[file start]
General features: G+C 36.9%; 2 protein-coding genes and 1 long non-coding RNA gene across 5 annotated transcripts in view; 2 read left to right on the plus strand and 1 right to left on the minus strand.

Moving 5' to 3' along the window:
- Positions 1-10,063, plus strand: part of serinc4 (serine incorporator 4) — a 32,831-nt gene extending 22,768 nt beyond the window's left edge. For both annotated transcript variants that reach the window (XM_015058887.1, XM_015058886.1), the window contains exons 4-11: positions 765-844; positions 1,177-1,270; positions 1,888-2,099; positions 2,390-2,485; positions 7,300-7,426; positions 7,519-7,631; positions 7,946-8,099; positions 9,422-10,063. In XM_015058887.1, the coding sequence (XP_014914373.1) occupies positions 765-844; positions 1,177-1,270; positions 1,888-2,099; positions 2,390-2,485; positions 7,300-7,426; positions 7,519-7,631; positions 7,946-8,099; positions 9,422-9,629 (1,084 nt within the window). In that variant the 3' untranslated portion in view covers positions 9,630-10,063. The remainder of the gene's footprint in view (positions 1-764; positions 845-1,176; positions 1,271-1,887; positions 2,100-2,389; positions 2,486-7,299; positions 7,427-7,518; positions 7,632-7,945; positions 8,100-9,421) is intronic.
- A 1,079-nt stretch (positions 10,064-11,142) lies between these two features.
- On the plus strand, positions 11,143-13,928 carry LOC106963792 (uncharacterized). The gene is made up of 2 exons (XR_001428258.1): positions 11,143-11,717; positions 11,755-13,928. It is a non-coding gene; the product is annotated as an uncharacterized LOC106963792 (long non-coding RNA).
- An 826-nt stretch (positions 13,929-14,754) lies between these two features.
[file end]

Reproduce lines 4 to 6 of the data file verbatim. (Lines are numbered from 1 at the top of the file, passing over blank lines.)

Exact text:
- A 1,079-nt stretch (positions 10,064-11,142) lies between these two features.
- On the plus strand, positions 11,143-13,928 carry LOC106963792 (uncharacterized). The gene is made up of 2 exons (XR_001428258.1): positions 11,143-11,717; positions 11,755-13,928. It is a non-coding gene; the product is annotated as an uncharacterized LOC106963792 (long non-coding RNA).
- An 826-nt stretch (positions 13,929-14,754) lies between these two features.